The Center for Public Health Systems Science (CPHSS), funded by the National Cancer Institute (NCI) State & Community Tobacco Control (SCTC) Research Initiative, has developed a series of case studies on communities that have passed point-of sale-policies. CPHSS is pleased to release Reducing Cheap Tobacco & Youth Access: New York City, the third and latest in the series. Other case studies include Prohibiting Price Discounting in Providence, Rhode Island and Regulating Pharmacy Tobacco Sales in Massachusetts.
This case study presents policy progress in New York City (NYC), focusing on its two comprehensive point-of-sale policies: the first, Tobacco 21, which raised the minimum age to purchase tobacco and e-cigarettes from 18 to 21; and the second, Sensible Tobacco Enforcement, which restricted price discounts, set minimum price and packaging requirements, and increased enforcement and penalties for tax evasion. It also provides an explanation of the policies’ impacts on public health, legal considerations, and lessons learned.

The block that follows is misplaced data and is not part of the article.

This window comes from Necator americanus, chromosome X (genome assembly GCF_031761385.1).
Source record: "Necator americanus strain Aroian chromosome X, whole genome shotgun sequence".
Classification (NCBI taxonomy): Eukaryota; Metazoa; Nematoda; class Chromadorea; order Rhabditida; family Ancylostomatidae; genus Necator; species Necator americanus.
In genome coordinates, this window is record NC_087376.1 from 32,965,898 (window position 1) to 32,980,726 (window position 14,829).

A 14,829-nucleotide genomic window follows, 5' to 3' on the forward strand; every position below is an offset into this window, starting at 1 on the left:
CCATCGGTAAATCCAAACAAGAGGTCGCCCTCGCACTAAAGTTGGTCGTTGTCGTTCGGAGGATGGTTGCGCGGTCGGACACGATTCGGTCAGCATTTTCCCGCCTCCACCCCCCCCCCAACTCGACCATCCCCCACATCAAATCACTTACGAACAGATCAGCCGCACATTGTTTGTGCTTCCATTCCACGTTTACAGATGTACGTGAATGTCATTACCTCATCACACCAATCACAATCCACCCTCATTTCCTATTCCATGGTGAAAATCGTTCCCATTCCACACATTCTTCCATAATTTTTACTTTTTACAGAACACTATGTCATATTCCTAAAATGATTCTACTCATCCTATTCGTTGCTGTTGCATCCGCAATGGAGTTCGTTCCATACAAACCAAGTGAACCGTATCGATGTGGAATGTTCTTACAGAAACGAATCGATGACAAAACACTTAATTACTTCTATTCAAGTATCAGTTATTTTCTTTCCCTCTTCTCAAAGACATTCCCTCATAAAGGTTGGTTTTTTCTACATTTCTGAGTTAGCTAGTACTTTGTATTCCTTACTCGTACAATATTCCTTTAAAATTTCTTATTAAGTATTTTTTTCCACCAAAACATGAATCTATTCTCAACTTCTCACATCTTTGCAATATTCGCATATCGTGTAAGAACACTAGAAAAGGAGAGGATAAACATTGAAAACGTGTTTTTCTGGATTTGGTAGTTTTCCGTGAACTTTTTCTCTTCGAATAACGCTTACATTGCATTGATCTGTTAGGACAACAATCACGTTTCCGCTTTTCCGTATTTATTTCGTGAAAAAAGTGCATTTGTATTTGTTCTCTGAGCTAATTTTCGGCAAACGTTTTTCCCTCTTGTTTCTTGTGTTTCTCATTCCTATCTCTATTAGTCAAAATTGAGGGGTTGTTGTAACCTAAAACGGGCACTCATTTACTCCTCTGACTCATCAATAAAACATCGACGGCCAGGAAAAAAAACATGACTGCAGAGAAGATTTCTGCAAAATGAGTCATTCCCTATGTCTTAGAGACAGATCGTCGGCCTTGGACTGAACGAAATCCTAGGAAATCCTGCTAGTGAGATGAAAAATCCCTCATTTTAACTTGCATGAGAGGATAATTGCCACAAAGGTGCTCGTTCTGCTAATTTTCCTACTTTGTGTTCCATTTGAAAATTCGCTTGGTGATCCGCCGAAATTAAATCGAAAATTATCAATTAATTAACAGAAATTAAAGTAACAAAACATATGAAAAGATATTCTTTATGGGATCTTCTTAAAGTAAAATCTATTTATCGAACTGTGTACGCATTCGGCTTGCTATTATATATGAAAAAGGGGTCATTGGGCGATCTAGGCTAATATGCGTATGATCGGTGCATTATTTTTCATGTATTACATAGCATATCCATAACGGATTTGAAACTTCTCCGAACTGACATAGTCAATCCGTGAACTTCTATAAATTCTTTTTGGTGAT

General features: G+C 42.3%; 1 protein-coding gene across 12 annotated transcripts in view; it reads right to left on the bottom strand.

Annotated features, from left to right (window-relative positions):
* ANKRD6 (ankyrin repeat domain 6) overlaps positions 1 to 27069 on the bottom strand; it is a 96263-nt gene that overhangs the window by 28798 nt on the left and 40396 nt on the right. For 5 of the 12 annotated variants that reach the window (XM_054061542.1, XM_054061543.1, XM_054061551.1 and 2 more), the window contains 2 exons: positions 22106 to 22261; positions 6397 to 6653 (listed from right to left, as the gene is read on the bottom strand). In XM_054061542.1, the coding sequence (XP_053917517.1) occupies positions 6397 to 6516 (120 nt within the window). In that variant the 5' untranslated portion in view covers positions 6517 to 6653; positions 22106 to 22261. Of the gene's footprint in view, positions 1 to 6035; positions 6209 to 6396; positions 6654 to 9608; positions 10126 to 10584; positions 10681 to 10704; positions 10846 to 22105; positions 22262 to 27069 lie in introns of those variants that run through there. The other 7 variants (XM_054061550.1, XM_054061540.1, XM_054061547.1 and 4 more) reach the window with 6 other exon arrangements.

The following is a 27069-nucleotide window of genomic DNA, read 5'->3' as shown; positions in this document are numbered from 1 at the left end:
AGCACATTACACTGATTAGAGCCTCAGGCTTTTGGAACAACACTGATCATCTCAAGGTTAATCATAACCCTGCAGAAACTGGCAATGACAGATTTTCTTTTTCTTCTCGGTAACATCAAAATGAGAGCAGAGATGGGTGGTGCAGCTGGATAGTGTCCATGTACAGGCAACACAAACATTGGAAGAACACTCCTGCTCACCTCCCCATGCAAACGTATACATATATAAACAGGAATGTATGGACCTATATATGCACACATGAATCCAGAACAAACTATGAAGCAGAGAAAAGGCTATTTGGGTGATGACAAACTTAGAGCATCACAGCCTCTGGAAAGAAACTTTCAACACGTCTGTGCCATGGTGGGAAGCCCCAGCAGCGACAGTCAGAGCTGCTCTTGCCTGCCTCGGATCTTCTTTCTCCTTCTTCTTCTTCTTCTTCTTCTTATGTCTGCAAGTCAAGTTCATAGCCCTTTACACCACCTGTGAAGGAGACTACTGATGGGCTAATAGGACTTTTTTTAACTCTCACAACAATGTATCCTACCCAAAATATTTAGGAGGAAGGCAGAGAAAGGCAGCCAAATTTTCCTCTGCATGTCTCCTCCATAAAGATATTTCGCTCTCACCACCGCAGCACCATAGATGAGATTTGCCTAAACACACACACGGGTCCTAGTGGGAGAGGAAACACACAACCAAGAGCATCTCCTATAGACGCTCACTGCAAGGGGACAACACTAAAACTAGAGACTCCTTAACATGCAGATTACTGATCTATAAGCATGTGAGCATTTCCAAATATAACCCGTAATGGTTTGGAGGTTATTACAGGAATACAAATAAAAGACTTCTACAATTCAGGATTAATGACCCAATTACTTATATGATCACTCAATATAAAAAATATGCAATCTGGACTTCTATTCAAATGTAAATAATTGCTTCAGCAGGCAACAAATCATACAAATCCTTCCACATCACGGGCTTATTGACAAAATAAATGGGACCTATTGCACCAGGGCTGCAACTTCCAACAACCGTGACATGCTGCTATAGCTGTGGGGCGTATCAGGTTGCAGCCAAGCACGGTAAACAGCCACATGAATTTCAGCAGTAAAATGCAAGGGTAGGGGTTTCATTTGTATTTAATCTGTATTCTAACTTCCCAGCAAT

Highlights from Reducing Cheap Tobacco & Youth Access: New York City include:
- How the health department took advantage of existing data, partnered with local governmental agencies, and learned from the policy successes of neighboring cities
- The vital role of a local coalition that raised awareness of the problem and solution by engaging community partners and policymakers through youth-driven campaigns
- How tobacco control supporters won out over concerns about the economic impact and legal challenges fueled by the tobacco industry
- A ‘lessons learned’ section which allows other communities to learn from NYC’s experience in their attempts to pass similar point-of-sale policies